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Sonoma County backs well water regulations, advancing new era of groundwater oversight

Groundwater sustainability plans in Sonoma County

To read more about plans for the county’s 3 major groundwater basins, visit sonomacountygroundwater.org.

Hailed as a complex and historic step, Sonoma County supervisors on Tuesday unanimously endorsed plans to guide use and governance of groundwater relied on by rural residents, farmers and cities.

The plans, required by a 2014 state law crafted amid California’s past drought, will eventually include well water use fees in three basins underlying the Santa Rosa Plain and Sonoma and Petaluma valleys.

The plans, four years in the works and due for submission to the state Department of Water Resources in January, are “extraordinarily complex, politically charged and technically nuanced,” board Chair Lynda Hopkins said.

“This is a very big deal,” she said, calling it the “first time ever the state of California regulated groundwater,” a resource that has been handled like the “Wild West for all this time.”

The vote came with just a few remarks by supervisors and no public comments or questions. Official approval of the plans is still to come from the Groundwater Sustainability Agencies in charge of each basin, a step set for December.

“I wasn’t sure that we’d ever get to this point, but we did,” Supervisor Susan Gorin said.

The plans are blueprints for use and governance over the next three decades. One critical part of their enforcement — the fees that will be charged to well water users — has not been decided.

“Eventually we will have to set those fees,” said Supervisor David Rabbitt, the board’s senior incumbent. The fee structure needs to credit areas “that are putting more water down into the ground,” he said.

A county report said the state law “mandated that groundwater resources be sustainably managed to ensure that water will be available today and into the future for all beneficial users, including flora and fauna, municipal and domestic, agricultural, and business users.”

Cities, even those that primarily draw their drinking water from the Russian River, benefit from groundwater, Rabbitt said, calling it “a shared resource that belongs to all of us.”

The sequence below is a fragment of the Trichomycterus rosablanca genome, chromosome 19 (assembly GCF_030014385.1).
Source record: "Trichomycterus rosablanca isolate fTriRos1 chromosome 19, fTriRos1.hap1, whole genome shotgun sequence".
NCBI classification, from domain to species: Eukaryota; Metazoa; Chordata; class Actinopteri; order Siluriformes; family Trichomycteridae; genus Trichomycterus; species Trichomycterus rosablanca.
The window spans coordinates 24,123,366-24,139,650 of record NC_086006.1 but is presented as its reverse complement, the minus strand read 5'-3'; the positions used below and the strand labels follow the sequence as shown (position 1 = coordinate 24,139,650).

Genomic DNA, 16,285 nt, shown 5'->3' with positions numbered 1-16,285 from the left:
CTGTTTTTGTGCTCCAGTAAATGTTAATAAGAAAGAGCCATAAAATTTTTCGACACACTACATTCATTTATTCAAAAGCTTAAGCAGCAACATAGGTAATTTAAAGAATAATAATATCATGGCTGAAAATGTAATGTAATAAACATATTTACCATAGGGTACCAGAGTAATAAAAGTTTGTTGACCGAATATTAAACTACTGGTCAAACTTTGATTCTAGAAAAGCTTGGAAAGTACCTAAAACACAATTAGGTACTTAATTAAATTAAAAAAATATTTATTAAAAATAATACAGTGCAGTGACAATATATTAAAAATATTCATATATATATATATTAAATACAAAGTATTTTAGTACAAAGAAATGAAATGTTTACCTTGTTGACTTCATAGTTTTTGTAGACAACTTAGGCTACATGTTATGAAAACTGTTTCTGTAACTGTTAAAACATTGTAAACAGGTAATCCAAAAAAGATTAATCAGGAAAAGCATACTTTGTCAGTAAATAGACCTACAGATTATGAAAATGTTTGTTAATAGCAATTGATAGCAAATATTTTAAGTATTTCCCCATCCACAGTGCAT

Each of the three basins is governed by a groundwater sustainability agency with a board made up of elected or appointed members from eligible agencies, including a representative from both the county and Sonoma Water, the agency that delivers Russian River water to more than 600,000 Sonoma and Marin county residents.

The agencies must achieve sustainability — no significant drop in groundwater tables year-to-year — by 2042 and maintain sustainability to at least 2072.

“Compared to the critically over-drafted groundwater basins in the Central and San Joaquin valleys, the three Sonoma County basins are in relatively good shape — but still face challenges,” said a staff report from Sonoma Water and Permit Sonoma, the county’s planning and building department.

The report cited “gaps in data” in all three basins, especially regarding “the relationship between groundwater pumping and the depletion of connected creeks and streams.”

The plans — described by Jay Jasperse, chief engineer and director of groundwater management at Sonoma Water, as “very dense content documents” — find groundwater levels and storage in Petaluma Valley “appear to be stable.”

Data on seawater intrusion and depletion of surface water is limited “but there is currently no evidence of problems,” the staff report said.

Conditions in the Santa Rosa Plain are “generally sustainable” but require future projects and management to maintain sustainability through 2070. Groundwater storage is declining by about 2,100 acre feet a year.

In Sonoma Valley, groundwater storage is declining by about 900 acre feet a year and will continue to decline without projects and management actions, such as groundwater banking, recycled water and efficient water use, the report said. (An acre foot equals 326,000 gallons, enough to cover a football field with a foot of water.)

“All three plans focus on filling data gaps so better information will be available on basin conditions moving forward, it said.

The first five-year costs of implementing the plans in Petaluma Valley and the Santa Rosa Plain are estimated at $1.1 million annually, not including capital costs for projects such as recycled water use.

In Sonoma Valley, the five-year implementation costs are about $1.2 million annually, plus an estimated $8.6 million in capital costs.

The Petaluma Valley and Sonoma Valley groundwater agencies are currently funded by member agencies, including Sonoma Water and the county, under agreements that end in June 2022.

The Santa Rosa Plain agency is funded by groundwater user fees paid by Santa Rosa, Rohnert Park, Cotati, Sebastopol, Windsor and Sonoma Water, augmented by separate fees paid by Sonoma Water and the county.

The three agencies have each received about $2.2 million in grants and technical support from the Department of Water Resources to offset costs of plan development and installation of monitoring wells and are expected to seek future funding for plan implementation.

You can reach Staff Writer Guy Kovner at 707-521-5457 or guy.kovner@pressdemocrat.com. On Twitter @guykovner.

Editor’s note: This article has been updated to clarify that the Board of Supervisors endorsed the groundwater management plan, and that it lacks the authority to approve the plan.

Groundwater sustainability plans in Sonoma County

To read more about plans for the county’s 3 major groundwater basins, visit sonomacountygroundwater.org.

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